Skip to main content

Context, attention, and the switch between habit and goal-direction in behavior

Abstract

This article reviews recent findings from the author’s laboratory that may provide new insights into how habits are made and broken. Habits are extensively practiced behaviors that are automatically evoked by antecedent cues and performed without their goal (or reinforcer) “in mind.” Goal-directed actions, in contrast, are instrumental behaviors that are performed because their goal is remembered and valued. New results suggest that actions may transition to habit after extended practice when conditions encourage reduced attention to the behavior. Consistent with theories of attention and learning, a behavior may command less attention (and become habitual) as its reinforcer becomes well-predicted by cues in the environment; habit learning is prevented if presentation of the reinforcer is uncertain. Other results suggest that habits are not permanent, and that goal-direction can be restored by several environmental manipulations, including exposure to unexpected reinforcers or context change. Habits are more context-dependent than goal-directed actions are. Habit learning causes retroactive interference in a way that is reminiscent of extinction: It inhibits, but does not erase, goal-direction in a context-dependent way. The findings have implications for the understanding of habitual and goal-directed control of behavior as well as disordered behaviors like addictions.

Introduction

The study of voluntary or instrumental behavior in the animal laboratory looks different now than it did some years ago. Although researchers still study rats and mice pressing levers for food rewards in Skinner boxes, it is now customary to imagine that the rodent is more cognitively engaged than classic behaviorists like Hull and Skinner assumed. In this article, I discuss a central distinction between two types of voluntary behavior that learning theorists now make, and explore a new perspective on how they might operate and interrelate. The distinction is that voluntary actions (instrumental or operant behaviors) come in two varieties: goal-directed actions and habits (Balleine, 2019; Dickinson, 1985; Everitt & Robbins, 2005, 2016; Robbins et al., 2019). Actions are instrumental behaviors that are emitted because they get us closer to a reward or a goal. As I illustrate below, they are apparently performed – and this is the “cognitively engaged” part – with a representation of the goal in memory. Habits, in contrast, are behaviors that may eventually get us to a goal, but are performed more automatically, without the goal in memory or “mind.” Actions can become habits with extended repetition and practice. The distinction has many connections with what social scientists and even popular writers have written about voluntary behavior in humans (e.g., Duhigg, 2012; Wood, 2019).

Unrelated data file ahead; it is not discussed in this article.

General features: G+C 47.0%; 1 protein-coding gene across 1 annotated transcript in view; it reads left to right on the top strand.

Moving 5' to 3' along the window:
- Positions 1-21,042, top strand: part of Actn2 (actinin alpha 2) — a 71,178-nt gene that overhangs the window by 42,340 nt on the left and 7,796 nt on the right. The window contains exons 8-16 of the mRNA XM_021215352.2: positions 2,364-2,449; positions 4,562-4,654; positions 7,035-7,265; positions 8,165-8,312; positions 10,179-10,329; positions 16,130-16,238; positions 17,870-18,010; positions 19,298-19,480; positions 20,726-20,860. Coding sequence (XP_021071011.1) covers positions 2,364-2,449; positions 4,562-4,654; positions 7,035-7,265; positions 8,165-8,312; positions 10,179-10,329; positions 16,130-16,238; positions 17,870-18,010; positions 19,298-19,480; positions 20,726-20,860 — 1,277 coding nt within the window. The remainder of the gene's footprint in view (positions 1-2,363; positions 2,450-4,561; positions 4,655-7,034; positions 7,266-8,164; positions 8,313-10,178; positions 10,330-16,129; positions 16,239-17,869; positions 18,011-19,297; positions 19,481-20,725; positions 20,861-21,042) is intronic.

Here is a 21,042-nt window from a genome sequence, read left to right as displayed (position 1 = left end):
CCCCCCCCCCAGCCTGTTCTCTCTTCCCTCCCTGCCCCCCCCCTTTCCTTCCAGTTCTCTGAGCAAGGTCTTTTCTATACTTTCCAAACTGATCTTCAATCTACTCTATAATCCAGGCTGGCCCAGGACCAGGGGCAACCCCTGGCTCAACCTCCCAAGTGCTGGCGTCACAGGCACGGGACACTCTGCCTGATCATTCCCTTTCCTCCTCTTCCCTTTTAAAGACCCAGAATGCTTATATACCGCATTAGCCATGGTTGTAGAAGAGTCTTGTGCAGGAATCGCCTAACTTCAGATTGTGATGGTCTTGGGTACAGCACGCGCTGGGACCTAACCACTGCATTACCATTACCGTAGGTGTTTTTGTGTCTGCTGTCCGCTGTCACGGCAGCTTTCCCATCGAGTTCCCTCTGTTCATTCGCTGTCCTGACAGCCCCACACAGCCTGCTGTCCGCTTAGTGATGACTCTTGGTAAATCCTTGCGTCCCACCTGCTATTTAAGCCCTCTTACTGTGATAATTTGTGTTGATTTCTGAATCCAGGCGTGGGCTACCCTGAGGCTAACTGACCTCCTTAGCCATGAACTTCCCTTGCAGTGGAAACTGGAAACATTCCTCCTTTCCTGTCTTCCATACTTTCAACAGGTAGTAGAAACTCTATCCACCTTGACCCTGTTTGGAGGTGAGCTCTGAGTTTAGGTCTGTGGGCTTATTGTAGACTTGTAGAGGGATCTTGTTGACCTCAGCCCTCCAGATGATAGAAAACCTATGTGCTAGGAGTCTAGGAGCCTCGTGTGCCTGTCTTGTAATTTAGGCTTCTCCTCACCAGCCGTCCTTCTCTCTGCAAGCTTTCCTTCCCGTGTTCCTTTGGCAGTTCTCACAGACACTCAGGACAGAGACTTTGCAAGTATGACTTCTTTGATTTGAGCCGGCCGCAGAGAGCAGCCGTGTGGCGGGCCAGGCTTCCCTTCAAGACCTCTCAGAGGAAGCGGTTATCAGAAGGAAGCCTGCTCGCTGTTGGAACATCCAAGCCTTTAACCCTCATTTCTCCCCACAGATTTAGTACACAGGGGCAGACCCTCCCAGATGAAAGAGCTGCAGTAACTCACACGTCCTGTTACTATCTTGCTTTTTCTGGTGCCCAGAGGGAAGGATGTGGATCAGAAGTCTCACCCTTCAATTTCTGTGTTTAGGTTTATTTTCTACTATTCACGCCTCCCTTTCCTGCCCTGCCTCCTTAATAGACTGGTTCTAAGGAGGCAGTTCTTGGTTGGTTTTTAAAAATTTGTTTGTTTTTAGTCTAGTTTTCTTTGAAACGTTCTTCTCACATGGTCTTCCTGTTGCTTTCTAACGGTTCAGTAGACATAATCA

There is now clear evidence that a lever-pressing rat is not pressing because the food pellet has merely strengthened the response. If we separately “devalue” the reinforcer, for example by pairing it with sickness induced by an injection of a toxin (like LiCl), and thus condition a taste aversion to it, it changes the rat’s rate of making the response. Specifically, if we now test lever pressing in extinction, so that the pellet is never paired directly with the response after it has been averted, we find that the rat suppresses its lever pressing (e.g., Adams, 1982; Colwill & Rescorla, 1985) (See Table 1 for a summary of the design). This result – the reinforcer devaluation effect– suggests that the animal has learned that the behavior produces the food pellet, and that it makes the response only if it currently values the pellet. In the language of the field, the rat has learned to associate the response (R) with its outcome (O) (R-O), and performs R when it desires or values O. Reinforcer devaluation is also the main method used to identify habits; these are instrumental responses that are not affected by the devaluation of O. For example, if the lever-pressing rat is pressing out of habit rather than goal-direction, separate conditioning of a taste aversion to O has no influence on the response during the extinction test (e.g., Adams & Dickinson, 1981; Thrailkill & Bouton, 2015). The animal continues to press the lever, even though it would reject the pellet O if it were offered. The idea is that the animal has associated R with the prevailing stimuli or situation (S) in a classic S-R association. Informally, behavior is habitual if, in the presence of S, the animal makes the response without cognitively processing O.

Table 1 Reinforcer devaluation by taste aversion learning